Java Reference
In-Depth Information
package to 1.0.0 (as we did in chapter 2), it's sufficient to create the following file in that package:
import aQute.bnd.annotation.Version;
But you can do even better than that. The semantic versioning scheme suggests
adding a fourth qualifier part to the version string to identify the individual build.
While generating the manifest, bnd will automatically expand variables in the files:
import aQute.bnd.annotation.Version;
To set the build label, add the following to the bnd.bnd file:
buildLabel = build-${tstamp}
Even more usefully, bnd will automatically add version ranges to its package imports. It
does this based, not on information you provide, but rather on what's in the manifest
of the bundles on the build path. Bnd will work out an appropriate version range based
on the semantic versioning policy. API implementation providers will be less tolerant to
changes in the API than consumers of the API , so you'll need to give bnd a hint to
choose the right range for API providers. Explicitly including the API package in the
Import-Package list and adding the provide:=true directive will do the trick. API pro-
viders will import packages between versions on the classpath up to, but not including,
the next minor increment. Other consumers of an API can handle versions up to, but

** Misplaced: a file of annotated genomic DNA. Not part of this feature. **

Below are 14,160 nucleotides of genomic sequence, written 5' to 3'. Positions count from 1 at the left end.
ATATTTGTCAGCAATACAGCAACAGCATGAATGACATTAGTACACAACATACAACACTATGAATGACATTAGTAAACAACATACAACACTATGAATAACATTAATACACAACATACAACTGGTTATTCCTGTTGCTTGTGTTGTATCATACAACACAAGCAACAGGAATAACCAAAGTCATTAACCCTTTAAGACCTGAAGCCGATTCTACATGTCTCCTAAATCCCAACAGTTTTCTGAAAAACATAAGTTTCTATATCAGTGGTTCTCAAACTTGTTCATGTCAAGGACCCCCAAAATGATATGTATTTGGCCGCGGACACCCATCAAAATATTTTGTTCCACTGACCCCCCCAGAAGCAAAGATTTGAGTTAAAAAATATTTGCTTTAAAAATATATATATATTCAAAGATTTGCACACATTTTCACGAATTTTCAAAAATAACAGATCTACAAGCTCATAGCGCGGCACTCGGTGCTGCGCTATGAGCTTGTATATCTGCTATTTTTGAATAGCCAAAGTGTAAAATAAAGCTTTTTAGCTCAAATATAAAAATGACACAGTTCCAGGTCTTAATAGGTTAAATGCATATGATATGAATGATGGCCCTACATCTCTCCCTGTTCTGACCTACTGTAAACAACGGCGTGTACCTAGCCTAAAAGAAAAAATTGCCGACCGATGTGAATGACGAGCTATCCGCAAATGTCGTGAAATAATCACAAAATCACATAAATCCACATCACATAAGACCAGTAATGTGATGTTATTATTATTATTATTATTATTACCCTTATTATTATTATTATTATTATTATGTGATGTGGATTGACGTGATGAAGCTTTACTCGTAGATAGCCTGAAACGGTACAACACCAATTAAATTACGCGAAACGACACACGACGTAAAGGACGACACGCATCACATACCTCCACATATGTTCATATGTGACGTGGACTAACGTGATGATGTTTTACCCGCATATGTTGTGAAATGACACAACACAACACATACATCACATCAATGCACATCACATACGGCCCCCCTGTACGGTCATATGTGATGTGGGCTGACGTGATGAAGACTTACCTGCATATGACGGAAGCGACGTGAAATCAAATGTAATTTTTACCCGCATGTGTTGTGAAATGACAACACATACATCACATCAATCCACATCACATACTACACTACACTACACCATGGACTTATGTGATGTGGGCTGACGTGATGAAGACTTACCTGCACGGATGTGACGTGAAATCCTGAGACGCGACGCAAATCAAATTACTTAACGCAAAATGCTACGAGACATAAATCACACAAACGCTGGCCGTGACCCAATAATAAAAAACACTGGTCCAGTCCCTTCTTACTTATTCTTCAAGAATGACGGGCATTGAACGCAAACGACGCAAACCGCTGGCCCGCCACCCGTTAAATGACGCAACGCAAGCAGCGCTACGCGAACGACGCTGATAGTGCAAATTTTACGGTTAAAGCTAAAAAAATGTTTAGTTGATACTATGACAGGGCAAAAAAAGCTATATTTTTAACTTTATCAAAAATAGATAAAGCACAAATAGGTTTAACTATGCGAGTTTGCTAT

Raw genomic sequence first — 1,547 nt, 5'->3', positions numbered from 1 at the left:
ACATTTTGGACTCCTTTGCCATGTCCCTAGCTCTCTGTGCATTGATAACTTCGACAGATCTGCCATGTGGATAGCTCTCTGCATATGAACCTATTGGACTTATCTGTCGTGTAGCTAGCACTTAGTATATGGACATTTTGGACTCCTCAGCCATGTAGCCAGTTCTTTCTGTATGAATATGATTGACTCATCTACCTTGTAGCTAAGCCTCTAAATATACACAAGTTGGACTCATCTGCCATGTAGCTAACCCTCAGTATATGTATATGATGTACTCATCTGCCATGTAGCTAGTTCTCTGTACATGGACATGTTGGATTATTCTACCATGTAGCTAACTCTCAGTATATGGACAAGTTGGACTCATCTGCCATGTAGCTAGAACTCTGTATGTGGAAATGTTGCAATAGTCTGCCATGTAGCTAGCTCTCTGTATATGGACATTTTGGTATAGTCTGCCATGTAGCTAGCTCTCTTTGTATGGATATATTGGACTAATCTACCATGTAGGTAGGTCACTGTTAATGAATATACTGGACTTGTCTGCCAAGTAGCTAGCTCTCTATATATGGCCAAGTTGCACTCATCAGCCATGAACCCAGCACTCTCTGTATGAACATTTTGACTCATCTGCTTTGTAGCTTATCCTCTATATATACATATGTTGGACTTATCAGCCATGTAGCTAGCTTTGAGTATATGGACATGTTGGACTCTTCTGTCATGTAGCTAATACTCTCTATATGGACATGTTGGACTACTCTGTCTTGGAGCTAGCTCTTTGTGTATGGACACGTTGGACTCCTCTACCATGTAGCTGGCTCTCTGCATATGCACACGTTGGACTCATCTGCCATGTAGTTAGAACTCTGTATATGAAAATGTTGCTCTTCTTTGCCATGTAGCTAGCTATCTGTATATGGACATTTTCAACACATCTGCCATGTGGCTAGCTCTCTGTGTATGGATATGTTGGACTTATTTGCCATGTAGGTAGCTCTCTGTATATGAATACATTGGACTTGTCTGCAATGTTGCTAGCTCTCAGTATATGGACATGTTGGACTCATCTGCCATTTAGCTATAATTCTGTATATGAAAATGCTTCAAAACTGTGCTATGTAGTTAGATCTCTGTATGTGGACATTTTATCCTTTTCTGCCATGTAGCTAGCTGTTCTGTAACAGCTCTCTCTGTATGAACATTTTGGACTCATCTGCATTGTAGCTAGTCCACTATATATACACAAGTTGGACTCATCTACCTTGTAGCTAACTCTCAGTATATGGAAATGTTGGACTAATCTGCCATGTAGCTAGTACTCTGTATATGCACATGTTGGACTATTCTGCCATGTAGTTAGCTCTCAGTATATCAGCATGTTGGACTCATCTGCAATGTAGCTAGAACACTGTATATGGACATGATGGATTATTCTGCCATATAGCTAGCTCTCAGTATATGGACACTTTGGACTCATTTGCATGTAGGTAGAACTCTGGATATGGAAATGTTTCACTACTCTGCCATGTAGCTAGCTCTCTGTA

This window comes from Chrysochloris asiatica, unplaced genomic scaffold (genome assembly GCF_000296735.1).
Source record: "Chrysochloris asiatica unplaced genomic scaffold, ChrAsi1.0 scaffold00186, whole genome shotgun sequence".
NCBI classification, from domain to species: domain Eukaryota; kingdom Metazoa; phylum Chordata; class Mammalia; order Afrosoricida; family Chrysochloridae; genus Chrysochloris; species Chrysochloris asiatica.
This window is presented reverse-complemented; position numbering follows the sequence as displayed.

not including, the next major version. If you're at all confused about the difference
between consumers and providers, or why they need different version ranges, then we
suggest taking a look at appendix A (A.2.5), as well as looking back at section 1.2.1.
How does bnd work out what version you're importing? When you repackaged the
fancyfoods.persistence bundle, no versions were specified for the imported pack-
ages, because bnd didn't have access to them (or rather, to their exporting bundles).
To allow bnd to work out package versions, bnd needs to see both the compiled
classes and the compile-time classpath. These two groups of classes are collapsed into
a single bnd classpath. Bnd will read Eclipse .classpath files to work out a default class-
path, but it won't unpack Eclipse classpath containers (like those used by Eclipse
PDE ). If you're not using Eclipse, or if bnd is struggling to interpret the Eclipse class-
path files, classpaths can be specified using the -classpath option.
The lack of a distinction between the compiled classes for the target bundle and
the classpath used to compile those classes is why it's necessary to specify the Private-
Package header. Otherwise, bnd won't have any way of knowing which classes belong
to the bundle it's building. It also means caution must be exercised when using
Search WWH ::

Custom Search